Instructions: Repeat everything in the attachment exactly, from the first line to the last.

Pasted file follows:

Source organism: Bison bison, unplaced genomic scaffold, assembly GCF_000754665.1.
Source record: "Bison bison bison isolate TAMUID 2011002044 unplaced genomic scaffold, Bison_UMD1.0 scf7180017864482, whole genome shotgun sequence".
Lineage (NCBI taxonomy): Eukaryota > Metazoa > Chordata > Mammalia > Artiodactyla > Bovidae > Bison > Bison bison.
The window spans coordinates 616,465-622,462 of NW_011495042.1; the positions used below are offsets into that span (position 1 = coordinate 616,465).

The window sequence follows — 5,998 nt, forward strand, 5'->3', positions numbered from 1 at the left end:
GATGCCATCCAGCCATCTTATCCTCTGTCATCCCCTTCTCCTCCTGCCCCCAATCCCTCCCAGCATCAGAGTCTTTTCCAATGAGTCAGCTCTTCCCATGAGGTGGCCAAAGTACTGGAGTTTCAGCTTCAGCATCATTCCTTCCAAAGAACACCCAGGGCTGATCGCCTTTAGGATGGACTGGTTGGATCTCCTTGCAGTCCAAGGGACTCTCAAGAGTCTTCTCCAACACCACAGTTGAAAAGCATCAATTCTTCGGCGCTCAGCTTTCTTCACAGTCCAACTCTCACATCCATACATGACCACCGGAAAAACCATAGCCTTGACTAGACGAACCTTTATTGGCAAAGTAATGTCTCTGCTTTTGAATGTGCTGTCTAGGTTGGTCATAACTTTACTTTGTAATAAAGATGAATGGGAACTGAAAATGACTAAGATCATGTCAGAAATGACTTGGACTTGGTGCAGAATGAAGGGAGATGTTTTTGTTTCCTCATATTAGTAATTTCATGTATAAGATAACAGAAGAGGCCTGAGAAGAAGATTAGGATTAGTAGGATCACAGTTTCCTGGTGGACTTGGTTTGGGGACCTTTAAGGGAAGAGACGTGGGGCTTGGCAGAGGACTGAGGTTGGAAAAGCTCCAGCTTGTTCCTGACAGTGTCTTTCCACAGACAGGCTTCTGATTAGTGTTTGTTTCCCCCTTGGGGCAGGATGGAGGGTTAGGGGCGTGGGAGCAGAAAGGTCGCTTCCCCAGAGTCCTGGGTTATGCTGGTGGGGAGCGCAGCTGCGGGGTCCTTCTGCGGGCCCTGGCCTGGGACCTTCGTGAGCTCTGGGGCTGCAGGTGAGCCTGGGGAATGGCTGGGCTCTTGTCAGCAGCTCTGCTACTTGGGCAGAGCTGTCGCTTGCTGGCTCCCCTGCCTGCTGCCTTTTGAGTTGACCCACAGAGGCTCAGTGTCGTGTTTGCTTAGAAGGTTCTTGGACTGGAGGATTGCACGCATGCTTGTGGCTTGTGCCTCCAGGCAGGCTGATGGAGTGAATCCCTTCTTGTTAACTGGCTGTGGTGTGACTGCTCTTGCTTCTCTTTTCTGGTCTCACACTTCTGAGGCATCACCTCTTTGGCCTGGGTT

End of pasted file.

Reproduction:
Source organism: Bison bison, unplaced genomic scaffold, assembly GCF_000754665.1.
Source record: "Bison bison bison isolate TAMUID 2011002044 unplaced genomic scaffold, Bison_UMD1.0 scf7180017864482, whole genome shotgun sequence".
Lineage (NCBI taxonomy): Eukaryota > Metazoa > Chordata > Mammalia > Artiodactyla > Bovidae > Bison > Bison bison.
The window spans coordinates 616,465-622,462 of NW_011495042.1; the positions used below are offsets into that span (position 1 = coordinate 616,465).

The window sequence follows — 5,998 nt, forward strand, 5'->3', positions numbered from 1 at the left end:
GATGCCATCCAGCCATCTTATCCTCTGTCATCCCCTTCTCCTCCTGCCCCCAATCCCTCCCAGCATCAGAGTCTTTTCCAATGAGTCAGCTCTTCCCATGAGGTGGCCAAAGTACTGGAGTTTCAGCTTCAGCATCATTCCTTCCAAAGAACACCCAGGGCTGATCGCCTTTAGGATGGACTGGTTGGATCTCCTTGCAGTCCAAGGGACTCTCAAGAGTCTTCTCCAACACCACAGTTGAAAAGCATCAATTCTTCGGCGCTCAGCTTTCTTCACAGTCCAACTCTCACATCCATACATGACCACCGGAAAAACCATAGCCTTGACTAGACGAACCTTTATTGGCAAAGTAATGTCTCTGCTTTTGAATGTGCTGTCTAGGTTGGTCATAACTTTACTTTGTAATAAAGATGAATGGGAACTGAAAATGACTAAGATCATGTCAGAAATGACTTGGACTTGGTGCAGAATGAAGGGAGATGTTTTTGTTTCCTCATATTAGTAATTTCATGTATAAGATAACAGAAGAGGCCTGAGAAGAAGATTAGGATTAGTAGGATCACAGTTTCCTGGTGGACTTGGTTTGGGGACCTTTAAGGGAAGAGACGTGGGGCTTGGCAGAGGACTGAGGTTGGAAAAGCTCCAGCTTGTTCCTGACAGTGTCTTTCCACAGACAGGCTTCTGATTAGTGTTTGTTTCCCCCTTGGGGCAGGATGGAGGGTTAGGGGCGTGGGAGCAGAAAGGTCGCTTCCCCAGAGTCCTGGGTTATGCTGGTGGGGAGCGCAGCTGCGGGGTCCTTCTGCGGGCCCTGGCCTGGGACCTTCGTGAGCTCTGGGGCTGCAGGTGAGCCTGGGGAATGGCTGGGCTCTTGTCAGCAGCTCTGCTACTTGGGCAGAGCTGTCGCTTGCTGGCTCCCCTGCCTGCTGCCTTTTGAGTTGACCCACAGAGGCTCAGTGTCGTGTTTGCTTAGAAGGTTCTTGGACTGGAGGATTGCACGCATGCTTGTGGCTTGTGCCTCCAGGCAGGCTGATGGAGTGAATCCCTTCTTGTTAACTGGCTGTGGTGTGACTGCTCTTGCTTCTCTTTTCTGGTCTCACACTTCTGAGGCATCACCTCTTTGGCCTGGGTT